Learning to drive a stick shift is like learning anything else in life for the first time. It takes a lot of practice and lots of trial and error.
The most important thing you have to remember is that you’re not going to be perfect at it the first time!
Once you know the fundamentals, the best way for you to really learn to work a gear shift is to actually get behind the wheel and try it. To start you off, here are the top five tips for learning how to drive a stick:
Pretend you are a racecar driver. Ok, never mind about the racecar driver part but pretending you are really driving a stick is a good place to start. Start to familiarize yourself with the process by sitting in the driver’s seat with the car off and in park and make sure the emergency brake is on. Then, push down the clutch with your left foot and shift the gears fluidly from first, to second, third, fourth and fifth (if your car has it). Do this over and over so your brain starts to learn the pattern you would follow if your car was accelerating.
Get to know your foot pedals. Now it’s time to practice coordinating the use your left foot to press down on the clutch and your right foot to press on the gas, while you are shifting gears with your right hand. Start by pressing down on the clutch and shifting the gear into the “first” position. Then, slowly let up on the clutch and gently press the gas pedal at the same time. This is the process used for shifting through every gear. Press the clutch down again before shifting to second and again, slowly let up on the clutch while you slowly press the gas pedal down. Repeat this for the third through fifth gears.
Learn to downshift. Now that you have practiced accelerating through the gears, it’s time to learn how to slow down and stop. Start by tapping the brake, pressing in the clutch, and shifting to the next lowest gear. If you need to go slower or stop, tap the brakes again, press the clutch in, and then shift down. Repeat the process for each lower gear you shift to. When you are driving for real, you will either fully stop with the clutch depressed while shifting to first gear, or if you need to continue driving you will shift to the gear that reflects the appropriate speed you are going. In order to preserve gas and ultimately the environment, do not shift too soon so that you do not rev the engine too hard.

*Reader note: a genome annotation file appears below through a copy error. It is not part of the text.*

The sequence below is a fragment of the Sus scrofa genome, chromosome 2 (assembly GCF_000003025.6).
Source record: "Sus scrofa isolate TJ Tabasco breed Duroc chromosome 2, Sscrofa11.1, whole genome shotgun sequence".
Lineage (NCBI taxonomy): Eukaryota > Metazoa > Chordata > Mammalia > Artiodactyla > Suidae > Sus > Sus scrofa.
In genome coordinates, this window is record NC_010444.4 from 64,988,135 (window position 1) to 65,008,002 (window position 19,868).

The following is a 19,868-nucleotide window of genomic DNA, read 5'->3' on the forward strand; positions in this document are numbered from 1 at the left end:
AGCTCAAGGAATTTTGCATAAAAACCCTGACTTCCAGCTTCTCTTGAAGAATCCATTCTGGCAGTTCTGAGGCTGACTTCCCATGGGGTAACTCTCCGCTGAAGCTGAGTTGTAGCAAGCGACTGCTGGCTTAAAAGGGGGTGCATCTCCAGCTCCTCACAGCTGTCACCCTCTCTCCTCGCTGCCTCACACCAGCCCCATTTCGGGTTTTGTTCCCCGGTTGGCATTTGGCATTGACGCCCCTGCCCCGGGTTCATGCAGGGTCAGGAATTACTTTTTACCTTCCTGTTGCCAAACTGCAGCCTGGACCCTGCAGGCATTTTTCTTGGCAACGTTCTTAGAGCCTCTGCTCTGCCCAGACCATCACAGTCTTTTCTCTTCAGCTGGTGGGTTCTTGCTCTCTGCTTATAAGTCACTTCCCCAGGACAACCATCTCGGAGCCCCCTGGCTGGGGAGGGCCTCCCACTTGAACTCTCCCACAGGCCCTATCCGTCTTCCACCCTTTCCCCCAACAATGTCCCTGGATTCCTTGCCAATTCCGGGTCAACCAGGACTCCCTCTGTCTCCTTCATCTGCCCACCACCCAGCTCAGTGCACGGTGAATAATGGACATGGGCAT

Let’s ride! Once you feel comfortable with the shifting process, it’s time to test your skills for real. Start by having a parent (or friend if you already have your license) drive your car to a parking lot or area that is open and doesn’t have many other cars around. Take over the driver’s seat and with the car running, press down the clutch while your right foot is on the brake and then slowly let up on the clutch while you move your right foot to the accelerator and start to depress it. The motion of letting up on the clutch and pressing down the accelerator should happen at the same time. Don’t be afraid to let up on the clutch a little before you start to push the accelerator. You’ll know when you haven’t quite coordinated the two because the car might jerk or even stall. Be prepared for this to happen numerous times until you really get the hang of it.
Practice. Practice. Practice. Think of every driving scenario you could possibly be in and then practice. Try starting out from first gear on a steep hill if you can. Hills can be challenging but if you give the car a little more gas and let the clutch out slower, you can ace that challenge. Practice putting the car in reverse. Practice stopping and starting out again. As you practice, your brain is remembering the successful combinations of movements you are making in order to operate the vehicle. Once you feel confident enough, try it out on the open road. Driving a stick shift can provide a great feeling of control and excitement—if you’re into that sort of thing. Most of all, enjoy your new-found skill!